The December 2022 issue of IEEE Spectrum is here!

Close bar

One of the Engineers Who Invented the Internet Wants to Build a Radical New Router

Larry Roberts, one of the people who invented the Internet, wants to make network routers faster, cheaper, and less power hungry

9 min read
Photo of Lawrence G. Roberts
Photo: Jonathan Sprague/Redux

The Internet is broken. I should know: I designed it. In 1967, I wrote the first plan for the ancestor of today’s Internet, the Advanced Research Projects Agency Network, or ARPANET, and then led the team that designed and built it. The main idea was to share the available network infrastructure by sending data as small, independent packets, which, though they might arrive at different times, would still generally make it to their destinations. The small computers that directed the data traffic—I called them Interface Message Processors, or IMPs—evolved into today’s routers, and for a long time they’ve kept up with the Net’s phenomenal growth. Until now.

Today Internet traffic is rapidly expanding and also becoming more varied and complex. In particular, we’re seeing an explosion in voice and video applications. Millions regularly use Skype to place calls and go to YouTube to share videos. Services like Hulu and Netflix, which let users watch TV shows and movies on their computers, are growing ever more popular. Corporations are embracing videoconferencing and telephony systems based on the Internet Protocol, or IP. What’s more, people are now streaming content not only to their PCs but also to iPhones and BlackBerrys, media receivers like the Apple TV, and gaming consoles like Microsoft’s Xbox and Sony’s PlayStation 3. Communication and entertainment are shifting to the Net.

Keep reading...Show less

This article is for IEEE members only. Join IEEE to access our full archive.

Join the world’s largest professional organization devoted to engineering and applied sciences and get access to all of Spectrum’s articles, podcasts, and special reports. Learn more →

If you're already an IEEE member, please sign in to continue reading.

Membership includes:

  • Get unlimited access to IEEE Spectrum content
  • Follow your favorite topics to create a personalized feed of IEEE Spectrum content
  • Save Spectrum articles to read later
  • Network with other technology professionals
  • Establish a professional profile
  • Create a group to share and collaborate on projects
  • Discover IEEE events and activities
  • Join and participate in discussions

The EV Transition Explained: Charger Infrastructure

How many, where, and who pays?

7 min read
Illuminated electric vehicle charging stations at night in Monterey Park, California.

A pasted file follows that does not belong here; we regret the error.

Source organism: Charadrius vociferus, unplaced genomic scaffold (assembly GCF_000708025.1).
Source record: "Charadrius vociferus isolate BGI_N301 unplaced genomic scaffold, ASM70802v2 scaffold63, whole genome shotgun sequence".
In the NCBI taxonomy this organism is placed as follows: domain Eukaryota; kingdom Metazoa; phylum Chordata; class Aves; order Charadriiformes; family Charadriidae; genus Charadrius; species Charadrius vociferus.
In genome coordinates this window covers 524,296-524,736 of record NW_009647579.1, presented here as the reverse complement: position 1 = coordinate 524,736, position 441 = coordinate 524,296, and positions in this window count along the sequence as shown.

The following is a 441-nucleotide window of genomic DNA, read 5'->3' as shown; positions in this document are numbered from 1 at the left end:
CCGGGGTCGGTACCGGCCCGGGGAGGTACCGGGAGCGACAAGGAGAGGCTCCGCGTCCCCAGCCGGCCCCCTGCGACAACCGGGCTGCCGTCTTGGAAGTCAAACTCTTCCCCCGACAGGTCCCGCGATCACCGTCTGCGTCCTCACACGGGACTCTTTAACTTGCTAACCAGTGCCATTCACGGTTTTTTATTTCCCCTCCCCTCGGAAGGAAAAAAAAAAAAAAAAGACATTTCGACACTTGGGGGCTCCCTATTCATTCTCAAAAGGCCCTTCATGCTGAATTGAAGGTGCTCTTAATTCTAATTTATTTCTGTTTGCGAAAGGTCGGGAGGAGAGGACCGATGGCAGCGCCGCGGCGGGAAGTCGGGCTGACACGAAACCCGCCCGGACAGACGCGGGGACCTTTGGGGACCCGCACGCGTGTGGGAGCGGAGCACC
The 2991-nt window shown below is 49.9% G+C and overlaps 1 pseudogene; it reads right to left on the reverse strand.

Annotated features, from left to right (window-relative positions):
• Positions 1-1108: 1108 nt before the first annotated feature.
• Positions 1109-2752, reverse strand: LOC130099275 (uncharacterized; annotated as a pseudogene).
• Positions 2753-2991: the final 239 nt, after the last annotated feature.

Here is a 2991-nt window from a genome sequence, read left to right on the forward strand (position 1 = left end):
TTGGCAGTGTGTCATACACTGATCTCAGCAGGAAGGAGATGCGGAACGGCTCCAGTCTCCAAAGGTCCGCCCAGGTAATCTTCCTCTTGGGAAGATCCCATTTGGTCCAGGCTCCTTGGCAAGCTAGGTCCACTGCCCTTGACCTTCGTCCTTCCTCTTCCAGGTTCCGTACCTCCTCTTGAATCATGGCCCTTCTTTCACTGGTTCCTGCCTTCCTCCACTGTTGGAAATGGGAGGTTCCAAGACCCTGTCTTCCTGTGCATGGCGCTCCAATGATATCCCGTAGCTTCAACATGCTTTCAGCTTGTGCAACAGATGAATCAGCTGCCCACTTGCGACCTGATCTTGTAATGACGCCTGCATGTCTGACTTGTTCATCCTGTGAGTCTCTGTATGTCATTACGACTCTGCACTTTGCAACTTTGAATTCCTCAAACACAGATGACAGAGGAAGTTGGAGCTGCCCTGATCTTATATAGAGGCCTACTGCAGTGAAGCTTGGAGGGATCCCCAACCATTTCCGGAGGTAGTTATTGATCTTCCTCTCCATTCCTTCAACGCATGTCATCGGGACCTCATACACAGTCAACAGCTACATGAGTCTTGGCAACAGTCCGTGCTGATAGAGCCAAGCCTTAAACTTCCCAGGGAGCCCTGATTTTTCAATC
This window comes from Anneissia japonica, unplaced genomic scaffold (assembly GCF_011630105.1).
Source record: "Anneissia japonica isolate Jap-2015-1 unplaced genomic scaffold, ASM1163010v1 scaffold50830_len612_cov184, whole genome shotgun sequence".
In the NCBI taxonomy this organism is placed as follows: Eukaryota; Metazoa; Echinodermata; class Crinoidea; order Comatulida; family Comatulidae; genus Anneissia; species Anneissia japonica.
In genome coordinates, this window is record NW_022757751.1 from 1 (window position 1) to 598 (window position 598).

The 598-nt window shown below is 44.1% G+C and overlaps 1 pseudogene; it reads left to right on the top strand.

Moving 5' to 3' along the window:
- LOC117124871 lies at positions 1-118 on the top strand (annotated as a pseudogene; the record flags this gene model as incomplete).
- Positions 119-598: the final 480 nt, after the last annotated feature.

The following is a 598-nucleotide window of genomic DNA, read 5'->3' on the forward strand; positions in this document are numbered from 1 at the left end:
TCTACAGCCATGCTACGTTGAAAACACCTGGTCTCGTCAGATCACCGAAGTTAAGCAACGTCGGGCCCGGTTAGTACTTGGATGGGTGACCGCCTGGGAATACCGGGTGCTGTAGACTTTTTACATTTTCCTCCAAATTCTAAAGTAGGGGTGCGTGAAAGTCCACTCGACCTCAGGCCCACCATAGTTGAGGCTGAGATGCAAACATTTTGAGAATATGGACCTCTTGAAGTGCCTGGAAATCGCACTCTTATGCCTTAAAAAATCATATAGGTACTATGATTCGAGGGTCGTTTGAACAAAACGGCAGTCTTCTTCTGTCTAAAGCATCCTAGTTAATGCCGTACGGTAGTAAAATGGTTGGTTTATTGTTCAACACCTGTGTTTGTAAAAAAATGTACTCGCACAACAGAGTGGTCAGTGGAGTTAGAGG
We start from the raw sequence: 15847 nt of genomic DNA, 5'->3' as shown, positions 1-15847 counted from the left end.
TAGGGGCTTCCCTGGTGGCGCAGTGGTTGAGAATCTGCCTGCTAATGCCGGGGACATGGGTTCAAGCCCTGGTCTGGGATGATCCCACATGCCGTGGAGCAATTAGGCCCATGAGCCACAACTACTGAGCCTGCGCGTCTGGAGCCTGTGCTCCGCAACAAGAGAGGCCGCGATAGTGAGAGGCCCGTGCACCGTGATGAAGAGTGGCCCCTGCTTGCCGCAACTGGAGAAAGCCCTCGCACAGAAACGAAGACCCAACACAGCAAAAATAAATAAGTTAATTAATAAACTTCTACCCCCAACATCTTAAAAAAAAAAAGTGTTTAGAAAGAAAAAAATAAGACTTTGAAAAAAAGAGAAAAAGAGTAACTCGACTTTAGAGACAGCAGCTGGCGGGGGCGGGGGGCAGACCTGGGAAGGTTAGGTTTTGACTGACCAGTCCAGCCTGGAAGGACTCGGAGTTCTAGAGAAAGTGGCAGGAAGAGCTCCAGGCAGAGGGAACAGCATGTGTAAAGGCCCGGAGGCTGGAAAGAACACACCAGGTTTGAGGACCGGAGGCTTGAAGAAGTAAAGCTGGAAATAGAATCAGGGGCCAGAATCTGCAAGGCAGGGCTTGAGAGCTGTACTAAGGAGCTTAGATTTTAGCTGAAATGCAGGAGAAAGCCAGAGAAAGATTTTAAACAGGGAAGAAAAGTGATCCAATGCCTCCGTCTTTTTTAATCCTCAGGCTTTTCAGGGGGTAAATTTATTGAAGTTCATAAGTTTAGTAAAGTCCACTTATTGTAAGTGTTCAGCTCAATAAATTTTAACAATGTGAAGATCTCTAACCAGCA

Electric vehicle charging stations in Monterey Park, California.

FREDERIC J. BROWN/AFP/Getty Images

The ability to conveniently charge an EV away from home is a top concern for many EV owners. A 2022 survey of EV owners by Forbes indicates that 62 percent of respondents are so anxious about their EV range that travel plans have been affected. While “range anxiety” may be overblown, the need for an extensive and reliable external charging infrastructure is not.

Infrastructure terminology can itself be confusing. For clarity, bear in mind that a charging station is a specific physical location which has one or more charging posts. A charging post itself may have one or more ports, where each port can charge a single EV. Each post may have multiple types of service connectors to support different EV charging connector standards. And a port may supply varying power levels.

Keep Reading ↓Show less
{"imageShortcodeIds":[]}

Video Friday: Humanoid Soccer

Your weekly selection of awesome robot videos

4 min read
Humans and human-size humanoid robots stand together on an indoor soccer field at the beginning of a game

Video Friday is your weekly selection of awesome robotics videos, collected by your friends at IEEE Spectrum robotics. We also post a weekly calendar of upcoming robotics events for the next few months. Please send us your events for inclusion.

CoRL 2022: 14–18 December 2022, AUCKLAND, NEW ZEALAND
ICRA 2023: 29 May–2 June 2023, LONDON

Enjoy today’s videos!

Keep Reading ↓Show less

Learn How Global Configuration Management and IBM CLM Work Together

In this presentation we will build the case for component-based requirements management

2 min read

This is a sponsored article brought to you by 321 Gang.

To fully support Requirements Management (RM) best practices, a tool needs to support traceability, versioning, reuse, and Product Line Engineering (PLE). This is especially true when designing large complex systems or systems that follow standards and regulations. Most modern requirement tools do a decent job of capturing requirements and related metadata. Some tools also support rudimentary mechanisms for baselining and traceability capabilities (“linking” requirements). The earlier versions of IBM DOORS Next supported a rich configurable traceability and even a rudimentary form of reuse. DOORS Next became a complete solution for managing requirements a few years ago when IBM invented and implemented Global Configuration Management (GCM) as part of its Engineering Lifecycle Management (ELM, formerly known as Collaborative Lifecycle Management or simply CLM) suite of integrated tools. On the surface, it seems that GCM just provides versioning capability, but it is so much more than that. GCM arms product/system development organizations with support for advanced requirement reuse, traceability that supports versioning, release management and variant management. It is also possible to manage collections of related Application Lifecycle Management (ALM) and Systems Engineering artifacts in a single configuration.

Keep Reading ↓Show less